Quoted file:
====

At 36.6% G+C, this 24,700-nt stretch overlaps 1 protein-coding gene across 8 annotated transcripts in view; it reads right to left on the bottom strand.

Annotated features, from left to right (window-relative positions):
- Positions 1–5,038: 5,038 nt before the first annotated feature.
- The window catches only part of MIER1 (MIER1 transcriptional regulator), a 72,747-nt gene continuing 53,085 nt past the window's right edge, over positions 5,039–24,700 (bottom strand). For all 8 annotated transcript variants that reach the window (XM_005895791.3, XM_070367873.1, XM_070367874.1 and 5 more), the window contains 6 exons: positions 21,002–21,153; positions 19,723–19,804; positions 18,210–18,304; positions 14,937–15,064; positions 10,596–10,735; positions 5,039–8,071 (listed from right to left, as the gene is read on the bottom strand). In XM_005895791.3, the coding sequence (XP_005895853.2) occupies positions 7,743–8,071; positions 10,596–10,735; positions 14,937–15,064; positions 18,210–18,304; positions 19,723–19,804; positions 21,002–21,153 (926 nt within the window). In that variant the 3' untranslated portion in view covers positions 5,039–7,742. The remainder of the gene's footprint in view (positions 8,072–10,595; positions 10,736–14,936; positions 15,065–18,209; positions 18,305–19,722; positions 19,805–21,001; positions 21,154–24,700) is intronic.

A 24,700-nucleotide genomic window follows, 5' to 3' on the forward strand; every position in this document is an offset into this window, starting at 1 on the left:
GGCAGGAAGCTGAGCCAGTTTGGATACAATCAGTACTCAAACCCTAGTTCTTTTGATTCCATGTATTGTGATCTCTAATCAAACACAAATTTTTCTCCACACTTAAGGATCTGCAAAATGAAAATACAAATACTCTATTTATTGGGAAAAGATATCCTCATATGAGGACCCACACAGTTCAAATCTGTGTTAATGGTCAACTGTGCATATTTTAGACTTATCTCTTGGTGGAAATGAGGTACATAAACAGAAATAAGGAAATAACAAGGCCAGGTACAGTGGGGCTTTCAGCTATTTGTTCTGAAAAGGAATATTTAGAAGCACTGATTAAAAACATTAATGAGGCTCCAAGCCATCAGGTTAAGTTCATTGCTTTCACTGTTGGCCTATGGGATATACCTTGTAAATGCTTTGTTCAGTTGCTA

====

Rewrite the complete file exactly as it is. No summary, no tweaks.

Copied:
At 36.6% G+C, this 24,700-nt stretch overlaps 1 protein-coding gene across 8 annotated transcripts in view; it reads right to left on the bottom strand.

Annotated features, from left to right (window-relative positions):
- Positions 1–5,038: 5,038 nt before the first annotated feature.
- The window catches only part of MIER1 (MIER1 transcriptional regulator), a 72,747-nt gene continuing 53,085 nt past the window's right edge, over positions 5,039–24,700 (bottom strand). For all 8 annotated transcript variants that reach the window (XM_005895791.3, XM_070367873.1, XM_070367874.1 and 5 more), the window contains 6 exons: positions 21,002–21,153; positions 19,723–19,804; positions 18,210–18,304; positions 14,937–15,064; positions 10,596–10,735; positions 5,039–8,071 (listed from right to left, as the gene is read on the bottom strand). In XM_005895791.3, the coding sequence (XP_005895853.2) occupies positions 7,743–8,071; positions 10,596–10,735; positions 14,937–15,064; positions 18,210–18,304; positions 19,723–19,804; positions 21,002–21,153 (926 nt within the window). In that variant the 3' untranslated portion in view covers positions 5,039–7,742. The remainder of the gene's footprint in view (positions 8,072–10,595; positions 10,736–14,936; positions 15,065–18,209; positions 18,305–19,722; positions 19,805–21,001; positions 21,154–24,700) is intronic.

A 24,700-nucleotide genomic window follows, 5' to 3' on the forward strand; every position in this document is an offset into this window, starting at 1 on the left:
GGCAGGAAGCTGAGCCAGTTTGGATACAATCAGTACTCAAACCCTAGTTCTTTTGATTCCATGTATTGTGATCTCTAATCAAACACAAATTTTTCTCCACACTTAAGGATCTGCAAAATGAAAATACAAATACTCTATTTATTGGGAAAAGATATCCTCATATGAGGACCCACACAGTTCAAATCTGTGTTAATGGTCAACTGTGCATATTTTAGACTTATCTCTTGGTGGAAATGAGGTACATAAACAGAAATAAGGAAATAACAAGGCCAGGTACAGTGGGGCTTTCAGCTATTTGTTCTGAAAAGGAATATTTAGAAGCACTGATTAAAAACATTAATGAGGCTCCAAGCCATCAGGTTAAGTTCATTGCTTTCACTGTTGGCCTATGGGATATACCTTGTAAATGCTTTGTTCAGTTGCTA